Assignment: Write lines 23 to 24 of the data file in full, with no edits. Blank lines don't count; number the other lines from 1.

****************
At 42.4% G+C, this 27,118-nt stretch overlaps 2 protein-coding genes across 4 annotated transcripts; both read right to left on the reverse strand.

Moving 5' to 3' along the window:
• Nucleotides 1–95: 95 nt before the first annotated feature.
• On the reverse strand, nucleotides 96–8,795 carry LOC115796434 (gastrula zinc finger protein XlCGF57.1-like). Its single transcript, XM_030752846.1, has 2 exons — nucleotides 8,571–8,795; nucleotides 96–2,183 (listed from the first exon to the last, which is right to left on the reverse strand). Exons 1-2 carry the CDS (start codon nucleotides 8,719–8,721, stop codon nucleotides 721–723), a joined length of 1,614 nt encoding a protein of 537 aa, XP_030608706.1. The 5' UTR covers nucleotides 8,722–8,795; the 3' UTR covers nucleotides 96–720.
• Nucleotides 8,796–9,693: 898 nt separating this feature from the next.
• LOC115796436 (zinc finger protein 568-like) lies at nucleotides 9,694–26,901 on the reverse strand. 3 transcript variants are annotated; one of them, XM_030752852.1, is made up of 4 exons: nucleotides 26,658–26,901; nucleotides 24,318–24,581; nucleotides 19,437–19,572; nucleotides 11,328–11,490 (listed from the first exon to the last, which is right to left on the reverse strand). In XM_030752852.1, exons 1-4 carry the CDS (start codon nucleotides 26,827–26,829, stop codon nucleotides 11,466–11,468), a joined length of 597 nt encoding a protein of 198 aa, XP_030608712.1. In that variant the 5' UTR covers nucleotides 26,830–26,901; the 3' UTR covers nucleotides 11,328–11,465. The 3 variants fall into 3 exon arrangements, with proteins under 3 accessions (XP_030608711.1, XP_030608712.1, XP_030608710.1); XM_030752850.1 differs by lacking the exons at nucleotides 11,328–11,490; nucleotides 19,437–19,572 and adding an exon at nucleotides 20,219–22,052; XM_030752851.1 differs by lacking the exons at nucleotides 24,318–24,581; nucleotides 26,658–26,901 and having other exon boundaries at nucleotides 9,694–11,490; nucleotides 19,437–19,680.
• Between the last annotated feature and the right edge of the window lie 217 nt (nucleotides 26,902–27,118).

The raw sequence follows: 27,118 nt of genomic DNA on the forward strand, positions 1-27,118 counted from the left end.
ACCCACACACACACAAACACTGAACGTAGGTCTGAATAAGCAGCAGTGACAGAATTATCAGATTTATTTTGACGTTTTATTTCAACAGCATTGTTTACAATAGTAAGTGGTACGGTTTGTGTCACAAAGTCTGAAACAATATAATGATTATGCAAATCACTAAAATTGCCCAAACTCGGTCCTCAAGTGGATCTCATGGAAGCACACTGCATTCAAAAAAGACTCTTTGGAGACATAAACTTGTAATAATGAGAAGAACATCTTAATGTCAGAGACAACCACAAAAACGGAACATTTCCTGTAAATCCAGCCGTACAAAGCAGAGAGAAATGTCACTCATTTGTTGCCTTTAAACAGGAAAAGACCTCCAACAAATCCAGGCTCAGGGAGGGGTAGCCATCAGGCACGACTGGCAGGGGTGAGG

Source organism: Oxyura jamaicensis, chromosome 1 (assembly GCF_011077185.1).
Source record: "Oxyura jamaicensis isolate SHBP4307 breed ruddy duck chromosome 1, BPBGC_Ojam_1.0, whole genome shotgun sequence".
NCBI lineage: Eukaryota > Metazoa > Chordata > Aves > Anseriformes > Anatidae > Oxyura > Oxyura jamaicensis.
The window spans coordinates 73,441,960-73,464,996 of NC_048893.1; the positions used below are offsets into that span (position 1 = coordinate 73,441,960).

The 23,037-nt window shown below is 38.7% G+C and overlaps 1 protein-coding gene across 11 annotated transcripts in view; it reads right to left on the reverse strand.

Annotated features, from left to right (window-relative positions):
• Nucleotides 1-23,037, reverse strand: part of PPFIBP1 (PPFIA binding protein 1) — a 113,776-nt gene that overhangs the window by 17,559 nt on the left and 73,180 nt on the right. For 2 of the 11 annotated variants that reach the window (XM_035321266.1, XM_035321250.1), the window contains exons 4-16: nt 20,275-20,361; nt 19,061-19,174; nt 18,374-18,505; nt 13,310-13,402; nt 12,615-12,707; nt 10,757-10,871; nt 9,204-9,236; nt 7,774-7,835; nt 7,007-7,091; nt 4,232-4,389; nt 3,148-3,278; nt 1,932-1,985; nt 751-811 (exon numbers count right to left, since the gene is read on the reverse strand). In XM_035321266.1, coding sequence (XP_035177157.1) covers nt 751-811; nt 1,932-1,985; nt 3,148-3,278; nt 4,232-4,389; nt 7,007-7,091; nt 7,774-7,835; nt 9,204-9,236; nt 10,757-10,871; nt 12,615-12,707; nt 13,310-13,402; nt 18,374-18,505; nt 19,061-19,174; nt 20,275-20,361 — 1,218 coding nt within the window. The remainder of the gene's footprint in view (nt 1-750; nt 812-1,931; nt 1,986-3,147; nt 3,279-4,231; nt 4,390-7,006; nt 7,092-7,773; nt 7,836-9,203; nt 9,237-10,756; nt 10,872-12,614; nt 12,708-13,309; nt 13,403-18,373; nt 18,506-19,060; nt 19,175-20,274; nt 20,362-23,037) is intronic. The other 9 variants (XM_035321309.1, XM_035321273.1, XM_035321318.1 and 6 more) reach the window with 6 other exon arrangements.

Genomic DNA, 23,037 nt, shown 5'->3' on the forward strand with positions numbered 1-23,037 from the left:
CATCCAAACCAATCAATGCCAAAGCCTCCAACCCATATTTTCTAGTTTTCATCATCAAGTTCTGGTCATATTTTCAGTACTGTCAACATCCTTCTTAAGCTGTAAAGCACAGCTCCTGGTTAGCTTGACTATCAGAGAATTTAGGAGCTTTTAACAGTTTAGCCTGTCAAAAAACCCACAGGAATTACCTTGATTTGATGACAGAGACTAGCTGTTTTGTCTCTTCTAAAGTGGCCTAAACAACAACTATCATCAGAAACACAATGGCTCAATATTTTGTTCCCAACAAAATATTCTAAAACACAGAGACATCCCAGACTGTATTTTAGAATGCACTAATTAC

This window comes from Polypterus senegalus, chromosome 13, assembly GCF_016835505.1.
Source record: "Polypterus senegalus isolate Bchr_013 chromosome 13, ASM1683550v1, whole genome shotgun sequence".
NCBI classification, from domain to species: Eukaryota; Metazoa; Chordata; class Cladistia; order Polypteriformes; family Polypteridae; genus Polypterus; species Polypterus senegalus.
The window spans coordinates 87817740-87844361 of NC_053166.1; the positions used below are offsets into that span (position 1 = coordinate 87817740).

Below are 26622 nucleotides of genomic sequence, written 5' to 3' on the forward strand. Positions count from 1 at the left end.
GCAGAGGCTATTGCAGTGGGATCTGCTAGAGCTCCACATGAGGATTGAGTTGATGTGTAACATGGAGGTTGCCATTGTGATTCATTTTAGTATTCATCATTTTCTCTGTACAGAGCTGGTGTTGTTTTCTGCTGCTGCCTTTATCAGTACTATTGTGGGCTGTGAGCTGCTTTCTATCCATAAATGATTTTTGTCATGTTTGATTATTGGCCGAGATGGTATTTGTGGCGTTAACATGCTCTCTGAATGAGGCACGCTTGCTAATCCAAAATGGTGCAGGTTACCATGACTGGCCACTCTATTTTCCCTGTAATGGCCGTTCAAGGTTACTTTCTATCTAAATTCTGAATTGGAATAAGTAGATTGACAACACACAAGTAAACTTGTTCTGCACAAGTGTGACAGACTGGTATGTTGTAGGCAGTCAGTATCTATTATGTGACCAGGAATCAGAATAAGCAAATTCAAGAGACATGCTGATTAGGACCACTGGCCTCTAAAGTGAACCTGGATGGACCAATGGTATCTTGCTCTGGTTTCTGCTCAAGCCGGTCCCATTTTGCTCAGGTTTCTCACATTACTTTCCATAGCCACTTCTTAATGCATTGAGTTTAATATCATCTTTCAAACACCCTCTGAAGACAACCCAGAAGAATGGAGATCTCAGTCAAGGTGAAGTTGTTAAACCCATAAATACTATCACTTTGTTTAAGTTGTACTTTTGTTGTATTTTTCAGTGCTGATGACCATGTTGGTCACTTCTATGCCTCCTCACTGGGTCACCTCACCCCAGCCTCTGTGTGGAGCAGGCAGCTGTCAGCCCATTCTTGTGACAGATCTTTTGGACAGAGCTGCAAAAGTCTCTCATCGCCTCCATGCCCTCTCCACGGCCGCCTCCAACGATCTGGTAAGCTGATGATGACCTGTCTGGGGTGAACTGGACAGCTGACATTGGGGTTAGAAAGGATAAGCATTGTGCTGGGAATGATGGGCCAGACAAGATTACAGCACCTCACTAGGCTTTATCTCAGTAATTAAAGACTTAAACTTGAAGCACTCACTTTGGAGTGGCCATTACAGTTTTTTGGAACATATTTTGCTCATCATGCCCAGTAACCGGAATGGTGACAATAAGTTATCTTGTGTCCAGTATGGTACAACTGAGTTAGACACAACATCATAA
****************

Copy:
Below are 26622 nucleotides of genomic sequence, written 5' to 3' on the forward strand. Positions count from 1 at the left end.
GCAGAGGCTATTGCAGTGGGATCTGCTAGAGCTCCACATGAGGATTGAGTTGATGTGTAACATGGAGGTTGCCATTGTGATTCATTTTAGTATTCATCATTTTCTCTGTACAGAGCTGGTGTTGTTTTCTGCTGCTGCCTTTATCAGTACTATTGTGGGCTGTGAGCTGCTTTCTATCCATAAATGATTTTTGTCATGTTTGATTATTGGCCGAGATGGTATTTGTGGCGTTAACATGCTCTCTGAATGAGGCACGCTTGCTAATCCAAAATGGTGCAGGTTACCATGACTGGCCACTCTATTTTCCCTGTAATGGCCGTTCAAGGTTACTTTCTATCTAAATTCTGAATTGGAATAAGTAGATTGACAACACACAAGTAAACTTGTTCTGCACAAGTGTGACAGACTGGTATGTTGTAGGCAGTCAGTATCTATTATGTGACCAGGAATCAGAATAAGCAAATTCAAGAGACATGCTGATTAGGACCACTGGCCTCTAAAGTGAACCTGGATGGACCAATGGTATCTTGCTCTGGTTTCTGCTCAAGCCGGTCCCATTTTGCTCAGGTTTCTCACATTACTTTCCATAGCCACTTCTTAATGCATTGAGTTTAATATCATCTTTCAAACACCCTCTGAAGACAACCCAGAAGAATGGAGATCTCAGTCAAGGTGAAGTTGTTAAACCCATAAATACTATCACTTTGTTTAAGTTGTACTTTTGTTGTATTTTTCAGTGCTGATGACCATGTTGGTCACTTCTATGCCTCCTCACTGGGTCACCTCACCCCAGCCTCTGTGTGGAGCAGGCAGCTGTCAGCCCATTCTTGTGACAGATCTTTTGGACAGAGCTGCAAAAGTCTCTCATCGCCTCCATGCCCTCTCCACGGCCGCCTCCAACGATCTGGTAAGCTGATGATGACCTGTCTGGGGTGAACTGGACAGCTGACATTGGGGTTAGAAAGGATAAGCATTGTGCTGGGAATGATGGGCCAGACAAGATTACAGCACCTCACTAGGCTTTATCTCAGTAATTAAAGACTTAAACTTGAAGCACTCACTTTGGAGTGGCCATTACAGTTTTTTGGAACATATTTTGCTCATCATGCCCAGTAACCGGAATGGTGACAATAAGTTATCTTGTGTCCAGTATGGTACAACTGAGTTAGACACAACATCATAA